After Highborne we headed to Warderick Wells, the central cay in the Exuma Cays Land and Sea Park, which is a national land and marine protected area. We chose a rather blustery day and had to motor into wind crashing through about 5-foot waves.
We picked up a mooring for two nights and explored the island. There are lots of trails and we chose the most popular one that crossed through a desert-like area to the top of Boo Boo Hill where we were treated to a spectacular view of the surrounding area. The name of the hill comes from a legend that a ship sunk off the nearby reef. All aboard perished and their bodies were never found. Their ghosts now haunt the island whose calls can be heard at night from the top of the hill. On the way back we stopped at a Blow Hole where the underground wave action causes wind to puff in and out…you can’t help saying “whooo!” when a big gust blasts out at you.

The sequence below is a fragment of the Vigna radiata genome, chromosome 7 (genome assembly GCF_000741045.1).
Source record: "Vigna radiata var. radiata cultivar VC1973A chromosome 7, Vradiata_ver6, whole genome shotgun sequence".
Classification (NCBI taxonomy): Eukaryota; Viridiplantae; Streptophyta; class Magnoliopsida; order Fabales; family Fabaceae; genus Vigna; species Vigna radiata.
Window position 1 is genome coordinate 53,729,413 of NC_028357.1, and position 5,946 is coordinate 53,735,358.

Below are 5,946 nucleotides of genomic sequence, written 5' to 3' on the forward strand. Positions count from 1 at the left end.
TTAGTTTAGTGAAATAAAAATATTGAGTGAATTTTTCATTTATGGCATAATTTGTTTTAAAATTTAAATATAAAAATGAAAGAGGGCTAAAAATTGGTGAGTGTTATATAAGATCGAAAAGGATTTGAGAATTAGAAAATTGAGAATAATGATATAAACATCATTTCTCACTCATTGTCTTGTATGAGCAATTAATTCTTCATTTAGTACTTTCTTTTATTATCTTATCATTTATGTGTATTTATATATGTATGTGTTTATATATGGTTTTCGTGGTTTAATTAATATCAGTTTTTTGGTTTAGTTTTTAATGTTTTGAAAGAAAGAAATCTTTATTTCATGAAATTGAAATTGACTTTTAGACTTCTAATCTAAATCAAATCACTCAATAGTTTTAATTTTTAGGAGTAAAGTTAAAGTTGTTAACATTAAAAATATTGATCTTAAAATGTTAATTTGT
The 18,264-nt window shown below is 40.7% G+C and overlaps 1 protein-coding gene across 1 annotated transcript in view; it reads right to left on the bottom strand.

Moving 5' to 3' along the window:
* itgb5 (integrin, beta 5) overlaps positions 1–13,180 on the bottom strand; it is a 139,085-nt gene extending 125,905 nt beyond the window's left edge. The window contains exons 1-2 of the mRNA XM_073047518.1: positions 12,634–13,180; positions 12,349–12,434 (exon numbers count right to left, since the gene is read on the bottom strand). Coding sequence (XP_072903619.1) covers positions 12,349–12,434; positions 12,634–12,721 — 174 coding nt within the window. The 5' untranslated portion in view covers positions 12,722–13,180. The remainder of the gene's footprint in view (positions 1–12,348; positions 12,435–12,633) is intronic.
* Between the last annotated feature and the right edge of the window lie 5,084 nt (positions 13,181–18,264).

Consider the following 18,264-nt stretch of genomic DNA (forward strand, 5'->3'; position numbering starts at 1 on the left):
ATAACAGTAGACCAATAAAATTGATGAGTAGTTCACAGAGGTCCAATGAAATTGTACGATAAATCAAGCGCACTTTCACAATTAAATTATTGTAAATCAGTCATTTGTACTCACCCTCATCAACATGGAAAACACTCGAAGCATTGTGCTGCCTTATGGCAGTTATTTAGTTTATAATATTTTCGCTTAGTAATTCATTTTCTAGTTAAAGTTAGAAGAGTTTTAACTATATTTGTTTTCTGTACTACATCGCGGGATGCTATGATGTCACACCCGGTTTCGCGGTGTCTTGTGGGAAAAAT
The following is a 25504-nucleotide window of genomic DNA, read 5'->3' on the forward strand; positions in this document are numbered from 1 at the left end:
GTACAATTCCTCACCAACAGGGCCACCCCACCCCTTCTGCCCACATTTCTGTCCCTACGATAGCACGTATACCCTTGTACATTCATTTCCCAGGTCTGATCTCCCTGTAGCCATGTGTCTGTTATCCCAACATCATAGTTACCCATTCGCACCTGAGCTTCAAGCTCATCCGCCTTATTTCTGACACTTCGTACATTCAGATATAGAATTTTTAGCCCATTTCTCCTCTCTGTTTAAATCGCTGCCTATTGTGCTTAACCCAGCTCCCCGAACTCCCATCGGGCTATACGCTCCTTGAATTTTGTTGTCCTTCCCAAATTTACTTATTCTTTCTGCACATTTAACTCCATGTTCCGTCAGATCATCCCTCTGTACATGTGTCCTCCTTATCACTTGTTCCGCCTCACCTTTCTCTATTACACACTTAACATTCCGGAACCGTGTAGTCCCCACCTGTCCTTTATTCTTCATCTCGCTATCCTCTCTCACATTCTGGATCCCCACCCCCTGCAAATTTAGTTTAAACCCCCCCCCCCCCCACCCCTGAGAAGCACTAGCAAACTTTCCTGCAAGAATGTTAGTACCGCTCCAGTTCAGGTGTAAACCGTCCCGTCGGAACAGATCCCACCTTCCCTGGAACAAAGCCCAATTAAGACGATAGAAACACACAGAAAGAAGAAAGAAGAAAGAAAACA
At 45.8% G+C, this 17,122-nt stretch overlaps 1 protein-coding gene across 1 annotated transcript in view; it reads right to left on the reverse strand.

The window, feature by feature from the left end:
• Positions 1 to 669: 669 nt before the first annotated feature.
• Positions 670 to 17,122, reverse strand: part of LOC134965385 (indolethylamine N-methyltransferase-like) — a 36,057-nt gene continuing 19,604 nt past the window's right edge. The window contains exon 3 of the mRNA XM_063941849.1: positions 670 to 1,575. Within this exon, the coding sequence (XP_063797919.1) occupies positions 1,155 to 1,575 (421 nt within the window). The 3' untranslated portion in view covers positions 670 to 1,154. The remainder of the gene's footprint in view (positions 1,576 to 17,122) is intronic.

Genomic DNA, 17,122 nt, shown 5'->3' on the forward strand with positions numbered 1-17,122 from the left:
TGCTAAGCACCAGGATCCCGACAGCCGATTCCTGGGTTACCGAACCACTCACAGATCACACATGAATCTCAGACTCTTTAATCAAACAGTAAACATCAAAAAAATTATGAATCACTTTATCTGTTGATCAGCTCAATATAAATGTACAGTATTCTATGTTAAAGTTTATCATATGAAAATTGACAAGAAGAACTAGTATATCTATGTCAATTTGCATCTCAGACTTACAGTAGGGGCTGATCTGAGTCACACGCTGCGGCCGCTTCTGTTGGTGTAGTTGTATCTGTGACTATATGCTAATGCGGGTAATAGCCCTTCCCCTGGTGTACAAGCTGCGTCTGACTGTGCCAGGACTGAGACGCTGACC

Later that night Makani came over for our usual dinner and games and spotted a Nurse Shark under our boat. He circled there for about an hour. I was wondering why he chose to hang around our vessel when I remembered that I had actually chummed the water. Earlier I had prepared beef stew and washed the drippings from the meat down the drain. I estimate it was no more than a quarter cup of blood that he smelled from who knows how far away…amazing.
Next stop was Sampson Cay just north of Staniel Cay, where we are still anchored. We love it here…definitely our favorite place in the Exumas…so far! But I think it will be hard to beat. We are located amongst many large and small islands with no end of spots to explore in and out of the water. We have dingied up to Pipe Creek to snorkel in lots of lovely reefy areas, or down to Staniel Cay to tour the town and get provisions.